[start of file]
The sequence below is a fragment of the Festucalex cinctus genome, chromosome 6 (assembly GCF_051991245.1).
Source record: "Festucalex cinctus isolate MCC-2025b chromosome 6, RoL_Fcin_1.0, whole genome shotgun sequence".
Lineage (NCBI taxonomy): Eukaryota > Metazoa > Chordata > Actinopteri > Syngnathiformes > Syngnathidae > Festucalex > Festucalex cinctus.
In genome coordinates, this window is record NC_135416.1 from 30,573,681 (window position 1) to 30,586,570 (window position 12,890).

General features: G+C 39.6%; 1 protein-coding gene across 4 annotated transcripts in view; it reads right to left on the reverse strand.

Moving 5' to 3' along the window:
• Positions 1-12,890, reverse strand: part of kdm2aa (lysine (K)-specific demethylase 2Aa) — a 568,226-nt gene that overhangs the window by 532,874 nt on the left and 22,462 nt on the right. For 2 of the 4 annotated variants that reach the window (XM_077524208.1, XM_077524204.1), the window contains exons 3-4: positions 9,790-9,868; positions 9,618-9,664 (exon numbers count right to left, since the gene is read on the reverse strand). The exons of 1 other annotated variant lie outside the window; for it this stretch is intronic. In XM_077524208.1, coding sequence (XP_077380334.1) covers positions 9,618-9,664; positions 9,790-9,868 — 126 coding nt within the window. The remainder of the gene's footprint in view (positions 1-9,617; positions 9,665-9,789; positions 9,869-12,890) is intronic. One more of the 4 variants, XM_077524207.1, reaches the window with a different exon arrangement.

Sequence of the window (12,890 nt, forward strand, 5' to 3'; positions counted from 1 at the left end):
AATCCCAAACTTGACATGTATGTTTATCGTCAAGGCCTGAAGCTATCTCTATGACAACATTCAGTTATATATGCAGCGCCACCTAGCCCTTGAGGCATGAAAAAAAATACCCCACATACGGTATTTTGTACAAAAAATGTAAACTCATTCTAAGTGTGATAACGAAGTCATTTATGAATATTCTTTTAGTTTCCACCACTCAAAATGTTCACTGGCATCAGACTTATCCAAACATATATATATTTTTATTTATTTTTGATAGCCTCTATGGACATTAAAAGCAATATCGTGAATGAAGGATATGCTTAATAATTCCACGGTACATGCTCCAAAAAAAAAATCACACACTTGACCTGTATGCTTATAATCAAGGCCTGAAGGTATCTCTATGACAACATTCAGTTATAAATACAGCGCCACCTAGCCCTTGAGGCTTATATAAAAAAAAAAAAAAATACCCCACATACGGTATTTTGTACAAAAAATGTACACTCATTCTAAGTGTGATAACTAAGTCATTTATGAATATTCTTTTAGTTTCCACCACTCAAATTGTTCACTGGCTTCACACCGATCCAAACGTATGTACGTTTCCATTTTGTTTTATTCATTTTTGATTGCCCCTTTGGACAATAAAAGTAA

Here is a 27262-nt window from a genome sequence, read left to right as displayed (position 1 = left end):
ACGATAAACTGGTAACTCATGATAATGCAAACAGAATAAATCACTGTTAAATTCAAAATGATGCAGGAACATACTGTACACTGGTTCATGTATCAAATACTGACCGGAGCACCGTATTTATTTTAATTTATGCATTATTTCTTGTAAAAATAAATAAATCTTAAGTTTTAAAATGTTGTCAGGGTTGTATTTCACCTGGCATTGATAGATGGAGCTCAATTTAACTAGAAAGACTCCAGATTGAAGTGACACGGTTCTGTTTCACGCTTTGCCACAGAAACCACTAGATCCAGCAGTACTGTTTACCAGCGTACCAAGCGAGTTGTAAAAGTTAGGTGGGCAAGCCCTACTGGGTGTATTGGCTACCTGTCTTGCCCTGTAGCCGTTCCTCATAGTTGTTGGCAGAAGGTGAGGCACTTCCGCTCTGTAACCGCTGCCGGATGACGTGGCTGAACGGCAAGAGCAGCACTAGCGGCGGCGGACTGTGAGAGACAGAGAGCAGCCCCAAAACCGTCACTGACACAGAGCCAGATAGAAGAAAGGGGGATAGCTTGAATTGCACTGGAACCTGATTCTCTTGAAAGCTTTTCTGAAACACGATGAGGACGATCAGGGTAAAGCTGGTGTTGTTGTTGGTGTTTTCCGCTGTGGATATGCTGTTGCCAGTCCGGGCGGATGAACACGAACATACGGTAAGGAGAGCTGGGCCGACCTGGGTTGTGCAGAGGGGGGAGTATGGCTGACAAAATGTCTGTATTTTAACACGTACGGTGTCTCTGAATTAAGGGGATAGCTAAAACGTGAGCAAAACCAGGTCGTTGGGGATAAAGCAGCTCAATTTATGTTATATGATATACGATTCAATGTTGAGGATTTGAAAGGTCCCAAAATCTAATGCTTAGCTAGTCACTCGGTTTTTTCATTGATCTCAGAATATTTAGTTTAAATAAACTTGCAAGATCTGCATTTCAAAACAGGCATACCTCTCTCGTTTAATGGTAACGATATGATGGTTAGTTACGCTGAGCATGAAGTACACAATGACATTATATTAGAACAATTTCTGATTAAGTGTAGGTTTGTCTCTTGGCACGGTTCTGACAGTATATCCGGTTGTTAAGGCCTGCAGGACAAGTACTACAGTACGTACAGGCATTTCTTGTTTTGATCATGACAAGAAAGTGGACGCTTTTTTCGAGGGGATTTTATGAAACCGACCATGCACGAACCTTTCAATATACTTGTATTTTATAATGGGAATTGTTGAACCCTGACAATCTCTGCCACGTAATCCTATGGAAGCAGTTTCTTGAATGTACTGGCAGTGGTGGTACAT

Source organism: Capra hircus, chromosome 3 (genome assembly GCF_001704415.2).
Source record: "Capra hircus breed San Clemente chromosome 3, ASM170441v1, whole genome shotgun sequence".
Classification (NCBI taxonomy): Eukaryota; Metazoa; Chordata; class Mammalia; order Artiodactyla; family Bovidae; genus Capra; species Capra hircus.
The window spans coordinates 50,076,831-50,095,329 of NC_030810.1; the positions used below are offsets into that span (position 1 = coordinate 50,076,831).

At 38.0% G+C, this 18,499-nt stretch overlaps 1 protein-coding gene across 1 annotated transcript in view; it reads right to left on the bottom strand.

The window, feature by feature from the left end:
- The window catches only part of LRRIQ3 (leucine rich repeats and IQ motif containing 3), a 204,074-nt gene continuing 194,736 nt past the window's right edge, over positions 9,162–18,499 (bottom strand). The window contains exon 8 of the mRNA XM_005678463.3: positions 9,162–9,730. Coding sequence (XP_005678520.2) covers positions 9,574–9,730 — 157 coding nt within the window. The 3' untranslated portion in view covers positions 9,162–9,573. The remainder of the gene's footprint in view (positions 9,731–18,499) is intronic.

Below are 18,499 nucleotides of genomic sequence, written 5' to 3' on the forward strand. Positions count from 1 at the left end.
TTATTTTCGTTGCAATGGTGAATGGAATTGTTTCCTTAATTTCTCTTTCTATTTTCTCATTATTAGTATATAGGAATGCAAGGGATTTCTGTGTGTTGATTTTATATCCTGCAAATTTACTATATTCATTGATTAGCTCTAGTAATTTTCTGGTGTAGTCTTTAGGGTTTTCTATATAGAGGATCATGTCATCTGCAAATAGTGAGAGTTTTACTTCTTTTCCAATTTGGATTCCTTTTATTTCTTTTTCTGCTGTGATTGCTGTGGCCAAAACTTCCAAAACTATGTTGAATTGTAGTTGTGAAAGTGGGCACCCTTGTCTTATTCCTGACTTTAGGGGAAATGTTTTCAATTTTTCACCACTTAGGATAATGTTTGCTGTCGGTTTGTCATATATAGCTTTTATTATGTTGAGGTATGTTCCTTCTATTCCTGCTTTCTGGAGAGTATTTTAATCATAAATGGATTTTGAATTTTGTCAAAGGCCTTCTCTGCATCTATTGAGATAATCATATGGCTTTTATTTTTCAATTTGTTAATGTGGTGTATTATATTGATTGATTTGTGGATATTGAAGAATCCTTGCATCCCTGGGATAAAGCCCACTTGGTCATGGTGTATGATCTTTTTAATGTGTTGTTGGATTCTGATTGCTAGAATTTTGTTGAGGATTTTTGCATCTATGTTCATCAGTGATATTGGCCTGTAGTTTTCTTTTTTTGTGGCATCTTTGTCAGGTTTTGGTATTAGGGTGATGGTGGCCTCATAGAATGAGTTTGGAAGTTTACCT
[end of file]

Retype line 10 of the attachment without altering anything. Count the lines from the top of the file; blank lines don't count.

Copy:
Here is a 27262-nt window from a genome sequence, read left to right as displayed (position 1 = left end):